Questions? Call us: 1 (800) 851-7957   |   Shop Products   

Call us: 1 (800) 851-7957

Are Your Beauty Products Making It Difficult For You to Get Pregnant?

Are Your Beauty Products Making It Difficult For You to Get Pregnant?

Last week I spoke about the importance of organic foods in your diet for fertility. Today I want to bring to light another area of your life that impacts your fertility daily… your skin care.

When it comes to discovering the reasons it may be hard for some to get pregnant, we ask you to look at every aspect of your life… even the skin care products you use.

Just about every woman has an arsenal of lotions, potions, and creams designed to ward off wrinkles, smooth away fine lines, and take away those dark spots. Even if you aren’t worried about aging yet, the odds are good that your bathroom cabinet is filled with specialty soaps, shampoos and other hair care products. Could it be our quest for beauty is causing widespread infertility – or at least a more difficult journey down the path of parenthood?

According to research published in several medical journals and conducted at such prestigious institutions as Harvard and UCLA, many of the ingredients found in common everyday skin and personal hygiene products contain high levels of perfluorinated chemicals, better known as PFCs. Anyone who has heard the term PFC know that these toxins can be dangerous to our health and well-being, even causing cancer in many instances.

Coming in contact with these PFCs can – and does – cause a variety of infertility issues, claim the experts. One study conducted by UCLA researcher Chunyuan Fei and published online in Human Reproduction states that women with higher-than-normal levels of PFCs have exhibited a 60-154% higher risk of infertility than those who do not.

What makes their inclusion in skin care products is the fact that these creams and lotions are designed to absorbed into the skin for effectiveness, sending these dangerous toxins straight to our cells and bloodstream where they can travel throughout the body’s systems, creating havoc wherever they go.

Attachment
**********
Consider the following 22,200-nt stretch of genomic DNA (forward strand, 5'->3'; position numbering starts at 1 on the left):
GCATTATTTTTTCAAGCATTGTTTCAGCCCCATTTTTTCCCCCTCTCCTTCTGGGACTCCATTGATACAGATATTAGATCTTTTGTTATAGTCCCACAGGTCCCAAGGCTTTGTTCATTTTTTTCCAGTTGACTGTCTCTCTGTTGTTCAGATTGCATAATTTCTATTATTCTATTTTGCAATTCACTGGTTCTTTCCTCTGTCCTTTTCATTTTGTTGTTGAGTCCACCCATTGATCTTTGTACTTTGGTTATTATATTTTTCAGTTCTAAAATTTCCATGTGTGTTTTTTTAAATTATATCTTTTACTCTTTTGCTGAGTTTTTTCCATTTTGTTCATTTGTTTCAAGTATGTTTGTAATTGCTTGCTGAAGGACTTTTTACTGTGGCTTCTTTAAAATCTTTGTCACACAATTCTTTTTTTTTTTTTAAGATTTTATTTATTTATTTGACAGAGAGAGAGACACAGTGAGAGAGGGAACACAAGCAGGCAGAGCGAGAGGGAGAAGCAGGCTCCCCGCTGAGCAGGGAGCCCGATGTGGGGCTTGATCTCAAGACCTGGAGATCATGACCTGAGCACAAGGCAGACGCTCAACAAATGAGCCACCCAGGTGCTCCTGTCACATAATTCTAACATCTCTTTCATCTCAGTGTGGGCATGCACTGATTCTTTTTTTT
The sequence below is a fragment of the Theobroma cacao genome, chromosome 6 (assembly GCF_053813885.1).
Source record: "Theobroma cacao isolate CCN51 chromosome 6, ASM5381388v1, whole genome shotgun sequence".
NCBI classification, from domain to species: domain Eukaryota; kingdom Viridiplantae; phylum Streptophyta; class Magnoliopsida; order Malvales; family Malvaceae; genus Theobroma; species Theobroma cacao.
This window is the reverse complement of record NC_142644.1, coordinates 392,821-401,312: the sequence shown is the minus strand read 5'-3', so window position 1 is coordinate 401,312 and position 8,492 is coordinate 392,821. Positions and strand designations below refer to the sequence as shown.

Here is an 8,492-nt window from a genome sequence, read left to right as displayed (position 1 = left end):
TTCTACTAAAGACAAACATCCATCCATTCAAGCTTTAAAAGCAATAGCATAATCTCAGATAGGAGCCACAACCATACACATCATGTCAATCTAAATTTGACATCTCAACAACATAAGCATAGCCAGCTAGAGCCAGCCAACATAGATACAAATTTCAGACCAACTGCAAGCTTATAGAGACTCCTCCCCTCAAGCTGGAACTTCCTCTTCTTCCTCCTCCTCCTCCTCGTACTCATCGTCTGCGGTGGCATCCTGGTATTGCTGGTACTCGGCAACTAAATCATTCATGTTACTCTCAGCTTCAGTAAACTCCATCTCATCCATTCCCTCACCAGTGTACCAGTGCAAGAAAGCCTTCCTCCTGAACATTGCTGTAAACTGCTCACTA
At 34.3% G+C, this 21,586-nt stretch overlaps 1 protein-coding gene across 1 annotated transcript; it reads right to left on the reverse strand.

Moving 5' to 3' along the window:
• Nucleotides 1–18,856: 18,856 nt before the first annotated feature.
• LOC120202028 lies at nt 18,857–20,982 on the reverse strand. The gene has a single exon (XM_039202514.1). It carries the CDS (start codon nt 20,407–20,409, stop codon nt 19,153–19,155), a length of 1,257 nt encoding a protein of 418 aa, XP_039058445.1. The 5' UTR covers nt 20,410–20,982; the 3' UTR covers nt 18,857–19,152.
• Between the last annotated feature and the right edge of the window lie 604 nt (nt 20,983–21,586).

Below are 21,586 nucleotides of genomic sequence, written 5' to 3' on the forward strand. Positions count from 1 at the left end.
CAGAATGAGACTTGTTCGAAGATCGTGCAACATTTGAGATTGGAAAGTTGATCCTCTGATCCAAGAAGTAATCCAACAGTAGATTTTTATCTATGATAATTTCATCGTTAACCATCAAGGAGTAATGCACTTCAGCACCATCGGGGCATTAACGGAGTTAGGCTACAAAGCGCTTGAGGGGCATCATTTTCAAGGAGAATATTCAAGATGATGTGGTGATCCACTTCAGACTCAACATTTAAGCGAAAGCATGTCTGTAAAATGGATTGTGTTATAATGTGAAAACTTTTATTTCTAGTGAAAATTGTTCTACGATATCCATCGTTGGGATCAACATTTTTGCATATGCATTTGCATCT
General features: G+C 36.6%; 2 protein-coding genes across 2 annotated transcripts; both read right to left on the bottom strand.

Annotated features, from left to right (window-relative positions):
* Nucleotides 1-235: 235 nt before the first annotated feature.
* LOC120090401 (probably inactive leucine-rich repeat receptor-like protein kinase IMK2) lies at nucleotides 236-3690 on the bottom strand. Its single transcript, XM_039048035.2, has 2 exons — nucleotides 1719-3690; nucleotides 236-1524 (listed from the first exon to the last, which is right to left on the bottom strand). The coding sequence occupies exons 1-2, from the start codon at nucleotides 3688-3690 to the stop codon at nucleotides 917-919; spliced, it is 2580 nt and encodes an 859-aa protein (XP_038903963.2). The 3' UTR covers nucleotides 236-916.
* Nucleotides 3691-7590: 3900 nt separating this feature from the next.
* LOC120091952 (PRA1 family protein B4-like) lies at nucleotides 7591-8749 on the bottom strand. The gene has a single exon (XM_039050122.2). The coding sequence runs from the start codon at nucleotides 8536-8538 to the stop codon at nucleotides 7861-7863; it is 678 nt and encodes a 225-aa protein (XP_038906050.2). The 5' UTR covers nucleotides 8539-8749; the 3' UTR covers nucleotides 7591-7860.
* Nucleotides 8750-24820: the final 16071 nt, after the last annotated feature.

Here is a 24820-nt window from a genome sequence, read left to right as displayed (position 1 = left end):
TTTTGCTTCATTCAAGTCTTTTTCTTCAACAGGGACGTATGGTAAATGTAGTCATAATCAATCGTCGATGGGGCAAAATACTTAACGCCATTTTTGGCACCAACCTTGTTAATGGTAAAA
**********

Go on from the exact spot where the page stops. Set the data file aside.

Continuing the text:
Men, too need to watch out for the skin creams, deodorants and sprays they use, which may contain the same high levels of PFC’s as women’s products. Like their female partners, PFCs can affect their fertility by decreasing the volume, overall health, and mobility of their sperm.

So, what’s the answer? For women of child-bearing years, the best advice is to go natural. That does not mean that you have to forgo taking care of your skin. It just means to be careful about the products you buy. Use only products that contain all-natural ingredients. Read those labels. If you cannot pronounce a word, the odds are it is not natural, but a chemical.

Be careful though, because some products touted as all-natural or organic on the label still contain many preservatives and toxic chemicals. Truly natural products are made with ingredients that are derived from nature – not a laboratory. Most are sold in health food stores and must either be kept refrigerated, or come in darkened bottles and have a shorter shelf life than their chemical-laden counterparts.

Some wonderful all-natural companies that make safe, toxin-free skin care products include Dr. Hauschka, Aubrey skin care and my personal favorite Mychelle.

Dr. Christine Traxler M.D., OB/GYN
Dr. Christine Traxler M.D., OB/GYN

Dr. Traxler is a University-trained obstetrician/gynecologist, working with patients in Minnesota for over 20 years. She is a professional medical writer; having authored multiple books on pregnancy and childbirth; textbooks and coursework for medical students and other healthcare providers; and has written over 1000 articles on medical, health, and wellness topics.  Dr. Traxler attended the University of Minnesota College of Biological Sciences and University of Minnesota Medical School,  earning a degree in biochemistry with summa cum laude honors in 1981,  and receiving her Medical Doctorate degree (MD) in 1986.

Related Articles


Let your voice be heard... Leave a brief comment or question related to this article.

 characters available